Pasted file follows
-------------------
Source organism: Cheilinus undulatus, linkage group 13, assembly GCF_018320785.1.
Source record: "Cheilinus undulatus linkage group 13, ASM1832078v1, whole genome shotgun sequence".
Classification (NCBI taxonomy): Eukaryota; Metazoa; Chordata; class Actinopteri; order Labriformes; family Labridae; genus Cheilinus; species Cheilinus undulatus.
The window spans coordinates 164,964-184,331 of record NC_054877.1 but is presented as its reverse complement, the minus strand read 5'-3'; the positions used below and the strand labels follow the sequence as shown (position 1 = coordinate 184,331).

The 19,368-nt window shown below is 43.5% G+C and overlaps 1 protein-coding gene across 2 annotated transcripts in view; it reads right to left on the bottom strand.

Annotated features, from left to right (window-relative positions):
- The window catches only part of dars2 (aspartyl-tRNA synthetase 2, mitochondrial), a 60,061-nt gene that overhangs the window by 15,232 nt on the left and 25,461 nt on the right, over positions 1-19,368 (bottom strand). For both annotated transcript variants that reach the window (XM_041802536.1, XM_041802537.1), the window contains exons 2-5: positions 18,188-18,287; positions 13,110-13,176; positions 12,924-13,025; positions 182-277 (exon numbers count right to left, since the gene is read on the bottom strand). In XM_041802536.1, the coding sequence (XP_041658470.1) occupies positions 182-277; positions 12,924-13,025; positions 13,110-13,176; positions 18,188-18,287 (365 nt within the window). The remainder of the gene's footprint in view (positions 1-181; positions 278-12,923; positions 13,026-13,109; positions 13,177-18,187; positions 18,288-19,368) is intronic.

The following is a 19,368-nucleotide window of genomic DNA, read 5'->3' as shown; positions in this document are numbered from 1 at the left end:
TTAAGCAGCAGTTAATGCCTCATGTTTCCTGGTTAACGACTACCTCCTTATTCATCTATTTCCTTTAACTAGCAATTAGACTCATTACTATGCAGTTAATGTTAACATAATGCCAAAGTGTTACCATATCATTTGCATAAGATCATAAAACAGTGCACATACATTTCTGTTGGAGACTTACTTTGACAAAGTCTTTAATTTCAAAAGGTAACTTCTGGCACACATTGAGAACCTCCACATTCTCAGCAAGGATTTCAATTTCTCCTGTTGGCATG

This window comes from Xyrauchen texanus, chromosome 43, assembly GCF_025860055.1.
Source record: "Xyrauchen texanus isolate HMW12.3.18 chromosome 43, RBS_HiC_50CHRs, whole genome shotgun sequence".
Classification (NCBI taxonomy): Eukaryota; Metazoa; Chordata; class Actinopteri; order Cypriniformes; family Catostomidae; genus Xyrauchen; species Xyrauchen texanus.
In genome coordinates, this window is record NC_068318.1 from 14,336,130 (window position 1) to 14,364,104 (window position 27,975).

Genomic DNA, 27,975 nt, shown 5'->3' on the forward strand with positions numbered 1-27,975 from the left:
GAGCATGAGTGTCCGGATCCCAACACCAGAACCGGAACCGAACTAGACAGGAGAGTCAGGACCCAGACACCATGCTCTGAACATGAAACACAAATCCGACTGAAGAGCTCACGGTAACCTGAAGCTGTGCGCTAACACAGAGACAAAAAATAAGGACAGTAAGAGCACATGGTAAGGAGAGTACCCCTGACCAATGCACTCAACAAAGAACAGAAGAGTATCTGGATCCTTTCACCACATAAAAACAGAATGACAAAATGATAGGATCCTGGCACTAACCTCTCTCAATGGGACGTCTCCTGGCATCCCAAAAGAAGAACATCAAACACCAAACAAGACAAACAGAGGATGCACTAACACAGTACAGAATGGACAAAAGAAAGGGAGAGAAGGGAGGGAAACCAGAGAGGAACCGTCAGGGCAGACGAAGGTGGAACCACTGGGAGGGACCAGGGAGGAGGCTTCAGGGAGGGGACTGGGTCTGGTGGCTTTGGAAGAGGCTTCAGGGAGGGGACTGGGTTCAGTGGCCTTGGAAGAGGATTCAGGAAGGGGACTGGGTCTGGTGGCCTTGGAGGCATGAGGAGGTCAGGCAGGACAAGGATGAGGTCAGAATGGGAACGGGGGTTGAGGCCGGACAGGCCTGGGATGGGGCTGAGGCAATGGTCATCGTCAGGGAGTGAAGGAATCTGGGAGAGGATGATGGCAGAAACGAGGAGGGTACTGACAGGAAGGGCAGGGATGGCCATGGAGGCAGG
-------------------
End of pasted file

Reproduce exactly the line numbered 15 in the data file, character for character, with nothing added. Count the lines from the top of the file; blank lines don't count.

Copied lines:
GAGCATGAGTGTCCGGATCCCAACACCAGAACCGGAACCGAACTAGACAGGAGAGTCAGGACCCAGACACCATGCTCTGAACATGAAACACAAATCCGACTGAAGAGCTCACGGTAACCTGAAGCTGTGCGCTAACACAGAGACAAAAAATAAGGACAGTAAGAGCACATGGTAAGGAGAGTACCCCTGACCAATGCACTCAACAAAGAACAGAAGAGTATCTGGATCCTTTCACCACATAAAAACAGAATGACAAAATGATAGGATCCTGGCACTAACCTCTCTCAATGGGACGTCTCCTGGCATCCCAAAAGAAGAACATCAAACACCAAACAAGACAAACAGAGGATGCACTAACACAGTACAGAATGGACAAAAGAAAGGGAGAGAAGGGAGGGAAACCAGAGAGGAACCGTCAGGGCAGACGAAGGTGGAACCACTGGGAGGGACCAGGGAGGAGGCTTCAGGGAGGGGACTGGGTCTGGTGGCTTTGGAAGAGGCTTCAGGGAGGGGACTGGGTTCAGTGGCCTTGGAAGAGGATTCAGGAAGGGGACTGGGTCTGGTGGCCTTGGAGGCATGAGGAGGTCAGGCAGGACAAGGATGAGGTCAGAATGGGAACGGGGGTTGAGGCCGGACAGGCCTGGGATGGGGCTGAGGCAATGGTCATCGTCAGGGAGTGAAGGAATCTGGGAGAGGATGATGGCAGAAACGAGGAGGGTACTGACAGGAAGGGCAGGGATGGCCATGGAGGCAGG